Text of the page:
Sikh studies at UCalgary rooted in community
With Canada being home to the largest population of Sikhs outside of India — and with a significant portion of them in Alberta — it’s no surprise to find Sikh Studies courses at the University of Calgary in demand among Sikh students. What supporters hadn’t counted on was such a strong interest among those outside of the Sikh community.
“I get students coming from all sorts of backgrounds, with all sorts of reasons for entering the program,” says sessional instructor Dr. Harjeet Grewal, PhD. “Usually, they’re curious, having heard about Sikhs in the news or had previous contact with Sikhs through childhood friendships or colleagues. That’s led many of them to want to learn about Sikhism from an academic perspective.”
Recently, much of that news coverage has been around the outpouring of humanitarian support from the Sikh community during the COVID-19 pandemic — from providing free food to thousands of people each day here in Calgary, to setting up hospitals and providing oxygen and ambulances in India.
Those efforts, notes Grewal, have sparked new interest in Sikhism among students from a variety of backgrounds, eager to explore Sikh history, literature, philosophy and religion. Similarly, the parallels between Sikhism and Canadian values have attracted Sikhs from around the world to this country.
“Here we have a large minority community whose values align very strongly with Canada’s aims as a nation,” he says. Diversity, inclusion, pluralism, multiculturalism — all are ideals held highly by Sikhs and Canadians alike.
That community-mindedness is a driving force behind the development of UCalgary’s Sikh Studies program, and its highly anticipated expansion. This past April, the Faculty of Arts launched a crowdfunding campaign with a goal of $250,000 to grow the program. In just three weeks, more than twice that was raised, with gifts coming in from alumni, students, staff, faculty and supporters of all backgrounds and from across Canada.
The fundraiser was part of UCalgary’s record-breaking Giving Day. Since its inception in 2017, the university’s annual fundraising blitz has typically raised around $1 million each year. Giving Day 2021, however, blew past that goal, raising more than $1.67 million to create lasting, positive change — at UCalgary and in the community — by enriching student experiences, advancing critical research and accelerating innovation.
What the Sikh community did this Giving Day was a powerful demonstration of what’s possible when a group of like-minded individuals rally around a common goal. It’s not about how much one individual can give — it’s about what is possible when we work together.
Director of Development, Faculty of Arts
For Sikh Studies, that means expanded course selection, research and community engagement, setting the groundwork for a robust program that will make a substantial and long-term impact. The expansion, including the potential for the creation of a Chair of Sikh Studies and other permanent positions, goes towards making UCalgary a leader in the field — and is wholeheartedly supported by both university and Faculty of Arts administration as part of UCalgary’s commitment to creating an equitable, diverse and inclusive campus.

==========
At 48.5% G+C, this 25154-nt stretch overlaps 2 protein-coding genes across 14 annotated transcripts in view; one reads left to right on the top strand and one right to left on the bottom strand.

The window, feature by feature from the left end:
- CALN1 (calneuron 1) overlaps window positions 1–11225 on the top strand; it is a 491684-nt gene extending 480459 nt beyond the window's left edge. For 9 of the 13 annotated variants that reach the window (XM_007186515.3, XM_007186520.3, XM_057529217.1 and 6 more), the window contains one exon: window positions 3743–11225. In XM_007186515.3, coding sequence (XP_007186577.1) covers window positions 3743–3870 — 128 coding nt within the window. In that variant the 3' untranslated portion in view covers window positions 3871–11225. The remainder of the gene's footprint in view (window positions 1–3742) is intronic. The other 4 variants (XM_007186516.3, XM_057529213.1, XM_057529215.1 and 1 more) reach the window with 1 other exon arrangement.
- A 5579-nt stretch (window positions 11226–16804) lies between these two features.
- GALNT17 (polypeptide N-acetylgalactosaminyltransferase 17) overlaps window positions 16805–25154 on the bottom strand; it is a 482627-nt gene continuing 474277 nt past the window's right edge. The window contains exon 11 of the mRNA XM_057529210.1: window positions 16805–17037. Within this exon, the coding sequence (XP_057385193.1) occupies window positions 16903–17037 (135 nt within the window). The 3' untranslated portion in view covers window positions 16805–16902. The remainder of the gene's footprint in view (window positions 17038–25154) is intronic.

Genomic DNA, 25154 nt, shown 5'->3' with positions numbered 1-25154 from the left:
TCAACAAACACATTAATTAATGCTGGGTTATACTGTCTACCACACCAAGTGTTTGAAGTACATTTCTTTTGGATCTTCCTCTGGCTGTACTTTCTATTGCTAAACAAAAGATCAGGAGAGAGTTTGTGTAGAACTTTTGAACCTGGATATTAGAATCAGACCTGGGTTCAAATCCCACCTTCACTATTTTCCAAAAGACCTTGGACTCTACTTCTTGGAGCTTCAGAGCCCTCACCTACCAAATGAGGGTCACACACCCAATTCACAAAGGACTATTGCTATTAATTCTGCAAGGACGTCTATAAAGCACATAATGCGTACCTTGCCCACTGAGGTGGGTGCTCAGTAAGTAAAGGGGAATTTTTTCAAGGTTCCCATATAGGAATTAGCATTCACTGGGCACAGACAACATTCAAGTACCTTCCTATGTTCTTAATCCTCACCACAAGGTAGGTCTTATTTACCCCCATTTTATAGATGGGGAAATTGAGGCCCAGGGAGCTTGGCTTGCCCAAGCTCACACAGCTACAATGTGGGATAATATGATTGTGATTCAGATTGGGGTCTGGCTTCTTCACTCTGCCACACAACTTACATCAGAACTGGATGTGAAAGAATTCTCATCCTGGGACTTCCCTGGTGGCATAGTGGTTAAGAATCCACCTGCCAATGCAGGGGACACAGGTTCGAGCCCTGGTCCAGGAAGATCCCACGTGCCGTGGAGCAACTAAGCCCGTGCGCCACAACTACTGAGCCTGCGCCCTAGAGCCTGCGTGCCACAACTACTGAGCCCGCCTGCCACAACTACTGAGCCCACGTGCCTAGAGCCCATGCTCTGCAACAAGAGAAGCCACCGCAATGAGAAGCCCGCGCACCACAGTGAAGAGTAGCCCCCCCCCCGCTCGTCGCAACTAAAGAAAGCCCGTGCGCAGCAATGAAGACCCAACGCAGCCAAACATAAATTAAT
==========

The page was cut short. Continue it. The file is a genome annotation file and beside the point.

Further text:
“The university genuinely listened to an underrepresented student group and then reached out to the Sikh community to see what could be done to meet their needs,” Grewal says. “UCalgary recognizes the societal benefits (of the Sikh Studies program) and how it fits into the university's development scheme, and the community recognizes these benefits as well.”
Concetta Sonnenberg, director of development with the Faculty of Arts, agrees, noting the positive impact of Sikh studies at UCalgary. “Diversity of perspective is foundational to social sciences, humanities and the arts, where the question of ‘whose voice is not included’ is asked as much as ‘whose voice is included,’” says Sonnenberg, BA’05, MA’09. "Diverse perspectives and voices are critical in solving the world’s most challenging issues.”
Not only is the Sikh Studies program a natural fit with the university, but the efforts behind it are what Giving Day is all about.
“What the Sikh community did this Giving Day was a powerful demonstration of what’s possible when a group of like-minded individuals rally around a common goal,” says Sonnenberg. “It’s not about how much one individual can give — it’s about what is possible when we work together.”
For Grewal, who has been championing Sikh Studies at UCalgary since 2017, the show of support on Giving Day was uplifting — and somewhat unexpected. He recalls a conversation he had with students before the campaign launched. Not expecting significant external support, he wanted to manage their expectations. The students, however, weren’t convinced.
“Academics don’t often like to be wrong,” he says with a laugh. “But I was more than happy to be wrong on this one.”
To learn more about giving and how your support makes a difference, contact our giving team.
What Giving Gives Me
The goal of creating Canada’s first Sikh Studies Chair isn’t just a way for the Sikh community to celebrate itself, it’s also a way for the Sikh community to give back to Canada. Sikhism is a powerful force for social justice and the elevation of spiritual life that offers benefit to everyone. I’m humbled my donation contributes to that.
Bob Dhillon, Founder, President, and CEO of Mainstreet Equity Corp
Donor and proponent of Sikh Studies at UCalgary